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Centenario

The Centenario is a Mexican gold bullion coin first minted in 1921 to commemorate the 100th anniversary of Mexico's independence from Spain. The coin is not intended to be used as currency; the obverse of the Centenario contains the image of Winged Victory, with a laurel wreath in her right hand and broken chains in her left. Two famous Mexican volcanoes and Iztaccíhuatl, rise in the background; the 1821 on the lower left commemorates the year of Mexico's independence. The date on the right indicates year of mintage, with the 1921 and 1931 mintages being valuable. Production restarted in 1943 due to the demand for gold coins, coins minted between 1949 and 1972 are marked "1947"; this coin was designed by Emilio del Moral. The reverse depicts the coat of arms of Mexico, which shows the Golden eagle perched on a cactus with a serpent in its beak; the Centenario weighs 41.67 grams and contains 37.5 grams of gold in an alloy of 90% gold and 10% copper, is 37 mm in diameter. The 1943 mintage is somewhat special because of the double "37.5 Gr Oro Puro" markings, leaving out the "50 pesos" legend, has the same diameter: 37 mm.

The original Centenario design was used in the Libertad Series of gold and silver bullion coins. *With date of 1947 Centenario Family - Banco de México

Helena Bridge

The Helena Bridge is a cantilever bridge carrying U. S. Route 49 across the Mississippi River between Helena and Lula, Mississippi; the main cantilever span was modeled on the similar Benjamin G. Humphreys Bridge, built downstream by Arkansas and Mississippi two decades earlier. However, the river navigation issues that led to the replacement of the Humphreys Bridge with the Greenville Bridge do not apply to the Helena Bridge, as the river curve here is far less severe than the one just upstream from the Humphreys and Greenville Bridges; the bridge had a stated construction cost of $14 million, was opened as a toll bridge in 1961, replacing the previous ferry. The total length of the bridge is less than a mile; the bridge superstructure suffered its first substantial damage from a barge accident in July 1997. List of crossings of the Lower Mississippi River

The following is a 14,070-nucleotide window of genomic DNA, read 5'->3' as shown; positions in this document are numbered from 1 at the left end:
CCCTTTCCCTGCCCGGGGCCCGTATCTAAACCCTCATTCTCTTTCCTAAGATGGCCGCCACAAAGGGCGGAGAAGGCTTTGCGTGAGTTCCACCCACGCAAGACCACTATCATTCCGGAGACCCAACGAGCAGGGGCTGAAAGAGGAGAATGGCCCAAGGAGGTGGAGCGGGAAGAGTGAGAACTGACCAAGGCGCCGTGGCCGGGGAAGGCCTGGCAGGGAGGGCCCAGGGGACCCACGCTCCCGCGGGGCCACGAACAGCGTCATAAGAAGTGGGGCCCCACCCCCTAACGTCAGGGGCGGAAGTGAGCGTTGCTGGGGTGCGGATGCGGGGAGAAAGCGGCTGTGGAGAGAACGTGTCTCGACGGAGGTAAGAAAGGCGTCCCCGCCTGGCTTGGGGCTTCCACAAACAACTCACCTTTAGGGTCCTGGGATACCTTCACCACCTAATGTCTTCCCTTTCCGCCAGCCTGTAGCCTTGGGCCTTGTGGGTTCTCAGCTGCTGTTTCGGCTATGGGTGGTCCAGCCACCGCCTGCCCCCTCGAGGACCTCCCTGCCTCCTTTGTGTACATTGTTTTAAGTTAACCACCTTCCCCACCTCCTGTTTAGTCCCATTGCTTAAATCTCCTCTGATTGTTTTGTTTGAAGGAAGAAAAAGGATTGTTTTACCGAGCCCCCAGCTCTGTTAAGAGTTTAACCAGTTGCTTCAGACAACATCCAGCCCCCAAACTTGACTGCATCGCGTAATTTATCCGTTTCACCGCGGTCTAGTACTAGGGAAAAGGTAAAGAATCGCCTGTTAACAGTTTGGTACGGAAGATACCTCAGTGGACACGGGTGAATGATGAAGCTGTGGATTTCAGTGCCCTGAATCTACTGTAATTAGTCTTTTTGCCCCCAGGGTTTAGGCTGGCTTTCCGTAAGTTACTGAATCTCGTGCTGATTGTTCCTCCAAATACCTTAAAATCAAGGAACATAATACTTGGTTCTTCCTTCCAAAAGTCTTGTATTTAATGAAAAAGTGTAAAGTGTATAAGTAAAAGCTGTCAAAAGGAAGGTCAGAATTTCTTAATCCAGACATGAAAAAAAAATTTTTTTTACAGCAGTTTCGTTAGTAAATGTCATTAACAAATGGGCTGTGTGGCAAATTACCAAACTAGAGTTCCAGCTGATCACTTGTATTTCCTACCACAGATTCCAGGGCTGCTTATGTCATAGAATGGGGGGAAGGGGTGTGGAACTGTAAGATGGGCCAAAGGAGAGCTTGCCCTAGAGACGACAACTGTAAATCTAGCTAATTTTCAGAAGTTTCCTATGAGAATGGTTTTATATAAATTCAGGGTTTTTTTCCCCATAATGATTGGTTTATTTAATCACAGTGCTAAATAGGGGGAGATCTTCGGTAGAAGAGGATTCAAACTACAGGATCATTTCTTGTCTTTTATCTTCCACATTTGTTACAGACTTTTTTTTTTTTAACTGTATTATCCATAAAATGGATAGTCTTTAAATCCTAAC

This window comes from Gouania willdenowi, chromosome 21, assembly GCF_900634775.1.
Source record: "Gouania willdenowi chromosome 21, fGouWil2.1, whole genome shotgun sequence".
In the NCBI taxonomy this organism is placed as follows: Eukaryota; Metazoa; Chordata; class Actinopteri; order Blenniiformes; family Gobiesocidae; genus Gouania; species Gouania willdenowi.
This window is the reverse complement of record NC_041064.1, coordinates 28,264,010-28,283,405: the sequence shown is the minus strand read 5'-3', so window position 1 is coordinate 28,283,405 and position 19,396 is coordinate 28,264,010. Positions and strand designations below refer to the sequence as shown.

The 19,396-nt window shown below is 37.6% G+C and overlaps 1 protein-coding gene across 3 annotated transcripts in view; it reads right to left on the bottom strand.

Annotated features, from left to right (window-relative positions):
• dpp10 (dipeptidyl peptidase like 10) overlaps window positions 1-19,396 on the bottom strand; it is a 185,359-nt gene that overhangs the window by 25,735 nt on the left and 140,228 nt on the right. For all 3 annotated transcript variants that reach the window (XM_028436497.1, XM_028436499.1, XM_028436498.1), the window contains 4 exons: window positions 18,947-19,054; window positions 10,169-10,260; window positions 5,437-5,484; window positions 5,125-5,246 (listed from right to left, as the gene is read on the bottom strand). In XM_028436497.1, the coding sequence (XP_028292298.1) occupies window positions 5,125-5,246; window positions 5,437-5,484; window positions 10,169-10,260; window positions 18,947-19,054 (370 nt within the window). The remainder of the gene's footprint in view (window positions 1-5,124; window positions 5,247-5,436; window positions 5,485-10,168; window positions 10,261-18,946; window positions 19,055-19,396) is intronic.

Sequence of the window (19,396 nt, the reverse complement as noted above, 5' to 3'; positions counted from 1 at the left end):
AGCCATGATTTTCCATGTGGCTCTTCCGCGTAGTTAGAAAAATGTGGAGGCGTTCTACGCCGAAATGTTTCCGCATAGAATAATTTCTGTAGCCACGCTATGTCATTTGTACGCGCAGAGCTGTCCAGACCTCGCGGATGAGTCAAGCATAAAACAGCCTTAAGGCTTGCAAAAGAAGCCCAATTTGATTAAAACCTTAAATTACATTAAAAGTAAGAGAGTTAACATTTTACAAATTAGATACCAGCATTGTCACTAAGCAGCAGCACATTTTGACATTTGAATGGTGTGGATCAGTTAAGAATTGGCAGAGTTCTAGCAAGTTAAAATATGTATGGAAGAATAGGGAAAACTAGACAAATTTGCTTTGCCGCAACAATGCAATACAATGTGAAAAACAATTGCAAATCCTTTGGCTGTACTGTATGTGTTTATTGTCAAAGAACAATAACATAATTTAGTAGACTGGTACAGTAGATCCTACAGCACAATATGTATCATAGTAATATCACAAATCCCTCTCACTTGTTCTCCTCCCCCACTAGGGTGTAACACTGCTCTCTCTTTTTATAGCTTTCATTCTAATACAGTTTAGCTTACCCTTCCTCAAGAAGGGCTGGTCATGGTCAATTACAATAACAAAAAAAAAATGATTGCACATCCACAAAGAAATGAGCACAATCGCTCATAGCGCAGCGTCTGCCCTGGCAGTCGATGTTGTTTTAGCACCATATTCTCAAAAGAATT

Leal, North Dakota

Leal is a city in Barnes County in the States of North Dakota. The population was 20 at the 2010 census. Leal was founded in 1892; the name comes from the Scots word for "faithful," which in the phrase laund o the leal means Heaven. Scottish-English emigrants from Ontario, Canada settled in this area in 1883; the townsite of Leal was platted in 1892, a post office established December 28, 1892. Officials with the Soo Line Railroad established a station here in 1902. Leal incorporated as a village in 1917 from part of Edna Township, it became a city in 1967, after the North Dakota Legislature eliminated incorporation titles for villages and towns. As a result, all incorporated municipalities in North Dakota automatically adopted a city form of government. Leal is located in Edna Township in the northeastern part of Barnes County, it is 73 miles west of Fargo, the nearest city is Rogers. According to the United States Census Bureau, the city has a total area of 0.14 square miles, all of it land. Due to its location in the Great Plains and distance from both mountains and oceans, the city has an extreme continental climate, USDA Plant Hardiness Zone 4.

The lowest temperature recorded was −37 °F on December 23, 1983, the highest temperature recorded was 106 °F on July 30, 2006. As of the census of 2010, there were 20 people, 10 households, 6 families residing in the city; the population density was 142.9 inhabitants per square mile. There were 11 housing units at an average density of 78.6 per square mile. The racial makeup of the city was 5.0 % from two or more races. There were 10 households of which 10.0% had children under the age of 18 living with them, 40.0% were married couples living together, 20.0% had a female householder with no husband present, 40.0% were non-families. 40.0% of all households were made up of individuals and 10% had someone living alone, 65 years of age or older. The average household size was 2.00 and the average family size was 2.50. The median age in the city was 53 years. 15% of residents were under the age of 18. The gender makeup of the city was 65.0 % female. As of the 2000 census, there were 36 people, 12 households, 11 families residing in the city.

The population density was 272.4 inhabitants per square mile. There were 12 housing units at an average density of 90.8 per square mile. The racial makeup of the city was 100.00% White. The top 4 ancestry groups in the city are Norwegian, German and French. 21 residents reported having multiple ancestries, meaning these percentages add up to more than 100% of the population. There were 12 households out of which 58.3% had children under the age of 18 living with them, 66.7% were married couples living together, 25.0% had a female householder with no husband present, 8.3% were non-families. 8.3% of all households were made up of individuals and 8.3% had someone living alone, 65 years of age or older. The average household size was 3.00 and the average family size was 3.18. In the city, the population was spread out with 38.9% under the age of 18, 5.6% from 18 to 24, 27.8% from 25 to 44, 19.4% from 45 to 64, 8.3% who were 65 years of age or older. The median age was 34 years. For every 100 females, there were 63.6 males.

For every 100 females age 18 and over, there were 83.3 males. The median income for a household in the city was $28,750, the median income for a family was $31,875. Males had a median income of $27,188 versus $0 for females; the per capita income for the city was $10,662. About 13.3% of families and 9.1% of the population living below the poverty line, including 13.0% of those under 18 and none of those aged 65 and over. Map of Leal, North Dakota. U. S. Census Bureau